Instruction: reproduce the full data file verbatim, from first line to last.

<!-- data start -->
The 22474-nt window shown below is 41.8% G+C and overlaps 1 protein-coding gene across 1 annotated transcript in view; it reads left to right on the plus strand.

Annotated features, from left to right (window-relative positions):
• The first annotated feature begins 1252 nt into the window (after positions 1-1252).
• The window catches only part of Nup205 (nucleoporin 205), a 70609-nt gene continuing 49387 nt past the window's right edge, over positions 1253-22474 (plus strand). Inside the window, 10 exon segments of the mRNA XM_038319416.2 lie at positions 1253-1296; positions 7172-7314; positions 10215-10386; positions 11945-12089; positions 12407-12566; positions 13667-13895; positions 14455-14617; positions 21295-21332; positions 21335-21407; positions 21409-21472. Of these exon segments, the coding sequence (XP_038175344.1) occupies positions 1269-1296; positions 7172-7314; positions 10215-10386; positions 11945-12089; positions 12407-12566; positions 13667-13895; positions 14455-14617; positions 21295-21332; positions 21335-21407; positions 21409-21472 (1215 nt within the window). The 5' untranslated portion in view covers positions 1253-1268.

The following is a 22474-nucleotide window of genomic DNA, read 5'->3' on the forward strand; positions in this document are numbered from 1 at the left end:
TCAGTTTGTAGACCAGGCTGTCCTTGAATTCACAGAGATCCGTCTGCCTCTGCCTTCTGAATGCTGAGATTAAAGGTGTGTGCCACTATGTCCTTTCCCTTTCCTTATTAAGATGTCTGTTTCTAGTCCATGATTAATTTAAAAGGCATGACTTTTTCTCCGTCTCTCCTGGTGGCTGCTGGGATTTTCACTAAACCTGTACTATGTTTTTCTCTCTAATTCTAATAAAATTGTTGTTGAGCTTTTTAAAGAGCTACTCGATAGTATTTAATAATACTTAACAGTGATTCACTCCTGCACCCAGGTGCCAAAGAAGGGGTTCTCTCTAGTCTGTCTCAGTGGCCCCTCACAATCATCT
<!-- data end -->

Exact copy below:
The 22474-nt window shown below is 41.8% G+C and overlaps 1 protein-coding gene across 1 annotated transcript in view; it reads left to right on the plus strand.

Annotated features, from left to right (window-relative positions):
• The first annotated feature begins 1252 nt into the window (after positions 1-1252).
• The window catches only part of Nup205 (nucleoporin 205), a 70609-nt gene continuing 49387 nt past the window's right edge, over positions 1253-22474 (plus strand). Inside the window, 10 exon segments of the mRNA XM_038319416.2 lie at positions 1253-1296; positions 7172-7314; positions 10215-10386; positions 11945-12089; positions 12407-12566; positions 13667-13895; positions 14455-14617; positions 21295-21332; positions 21335-21407; positions 21409-21472. Of these exon segments, the coding sequence (XP_038175344.1) occupies positions 1269-1296; positions 7172-7314; positions 10215-10386; positions 11945-12089; positions 12407-12566; positions 13667-13895; positions 14455-14617; positions 21295-21332; positions 21335-21407; positions 21409-21472 (1215 nt within the window). The 5' untranslated portion in view covers positions 1253-1268.

The following is a 22474-nucleotide window of genomic DNA, read 5'->3' on the forward strand; positions in this document are numbered from 1 at the left end:
TCAGTTTGTAGACCAGGCTGTCCTTGAATTCACAGAGATCCGTCTGCCTCTGCCTTCTGAATGCTGAGATTAAAGGTGTGTGCCACTATGTCCTTTCCCTTTCCTTATTAAGATGTCTGTTTCTAGTCCATGATTAATTTAAAAGGCATGACTTTTTCTCCGTCTCTCCTGGTGGCTGCTGGGATTTTCACTAAACCTGTACTATGTTTTTCTCTCTAATTCTAATAAAATTGTTGTTGAGCTTTTTAAAGAGCTACTCGATAGTATTTAATAATACTTAACAGTGATTCACTCCTGCACCCAGGTGCCAAAGAAGGGGTTCTCTCTAGTCTGTCTCAGTGGCCCCTCACAATCATCT